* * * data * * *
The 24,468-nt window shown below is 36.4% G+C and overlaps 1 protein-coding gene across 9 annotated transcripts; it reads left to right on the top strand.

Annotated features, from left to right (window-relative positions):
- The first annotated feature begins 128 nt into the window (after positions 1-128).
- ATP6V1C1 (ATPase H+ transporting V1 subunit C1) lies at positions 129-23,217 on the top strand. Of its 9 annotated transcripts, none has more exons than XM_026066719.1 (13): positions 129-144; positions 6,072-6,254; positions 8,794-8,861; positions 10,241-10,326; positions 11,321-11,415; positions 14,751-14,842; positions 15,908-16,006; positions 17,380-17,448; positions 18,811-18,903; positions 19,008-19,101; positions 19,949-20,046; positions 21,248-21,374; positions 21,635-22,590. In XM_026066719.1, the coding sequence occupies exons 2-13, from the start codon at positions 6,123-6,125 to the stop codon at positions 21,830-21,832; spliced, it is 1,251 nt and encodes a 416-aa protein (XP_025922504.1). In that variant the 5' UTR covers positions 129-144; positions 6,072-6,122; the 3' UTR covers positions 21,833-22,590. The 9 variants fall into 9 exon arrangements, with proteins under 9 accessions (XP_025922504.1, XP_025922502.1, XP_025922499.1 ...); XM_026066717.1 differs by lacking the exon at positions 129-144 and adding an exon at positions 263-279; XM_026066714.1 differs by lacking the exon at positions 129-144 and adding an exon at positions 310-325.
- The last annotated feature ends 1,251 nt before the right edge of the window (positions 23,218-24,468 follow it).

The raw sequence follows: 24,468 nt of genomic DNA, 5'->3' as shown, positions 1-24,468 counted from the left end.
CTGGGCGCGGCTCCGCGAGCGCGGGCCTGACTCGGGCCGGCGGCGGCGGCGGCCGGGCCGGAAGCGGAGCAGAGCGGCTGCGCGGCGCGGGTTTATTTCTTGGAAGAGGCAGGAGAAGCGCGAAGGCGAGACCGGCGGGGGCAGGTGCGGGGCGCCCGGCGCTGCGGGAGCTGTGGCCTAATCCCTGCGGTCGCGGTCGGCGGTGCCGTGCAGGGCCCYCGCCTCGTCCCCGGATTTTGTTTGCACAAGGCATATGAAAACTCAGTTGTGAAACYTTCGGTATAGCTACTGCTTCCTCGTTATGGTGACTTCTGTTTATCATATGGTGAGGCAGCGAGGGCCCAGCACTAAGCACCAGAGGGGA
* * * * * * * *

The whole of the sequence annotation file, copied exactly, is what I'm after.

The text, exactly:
The 24,468-nt window shown below is 36.4% G+C and overlaps 1 protein-coding gene across 9 annotated transcripts; it reads left to right on the top strand.

Annotated features, from left to right (window-relative positions):
- The first annotated feature begins 128 nt into the window (after positions 1-128).
- ATP6V1C1 (ATPase H+ transporting V1 subunit C1) lies at positions 129-23,217 on the top strand. Of its 9 annotated transcripts, none has more exons than XM_026066719.1 (13): positions 129-144; positions 6,072-6,254; positions 8,794-8,861; positions 10,241-10,326; positions 11,321-11,415; positions 14,751-14,842; positions 15,908-16,006; positions 17,380-17,448; positions 18,811-18,903; positions 19,008-19,101; positions 19,949-20,046; positions 21,248-21,374; positions 21,635-22,590. In XM_026066719.1, the coding sequence occupies exons 2-13, from the start codon at positions 6,123-6,125 to the stop codon at positions 21,830-21,832; spliced, it is 1,251 nt and encodes a 416-aa protein (XP_025922504.1). In that variant the 5' UTR covers positions 129-144; positions 6,072-6,122; the 3' UTR covers positions 21,833-22,590. The 9 variants fall into 9 exon arrangements, with proteins under 9 accessions (XP_025922504.1, XP_025922502.1, XP_025922499.1 ...); XM_026066717.1 differs by lacking the exon at positions 129-144 and adding an exon at positions 263-279; XM_026066714.1 differs by lacking the exon at positions 129-144 and adding an exon at positions 310-325.
- The last annotated feature ends 1,251 nt before the right edge of the window (positions 23,218-24,468 follow it).

The raw sequence follows: 24,468 nt of genomic DNA, 5'->3' as shown, positions 1-24,468 counted from the left end.
CTGGGCGCGGCTCCGCGAGCGCGGGCCTGACTCGGGCCGGCGGCGGCGGCGGCCGGGCCGGAAGCGGAGCAGAGCGGCTGCGCGGCGCGGGTTTATTTCTTGGAAGAGGCAGGAGAAGCGCGAAGGCGAGACCGGCGGGGGCAGGTGCGGGGCGCCCGGCGCTGCGGGAGCTGTGGCCTAATCCCTGCGGTCGCGGTCGGCGGTGCCGTGCAGGGCCCYCGCCTCGTCCCCGGATTTTGTTTGCACAAGGCATATGAAAACTCAGTTGTGAAACYTTCGGTATAGCTACTGCTTCCTCGTTATGGTGACTTCTGTTTATCATATGGTGAGGCAGCGAGGGCCCAGCACTAAGCACCAGAGGGGA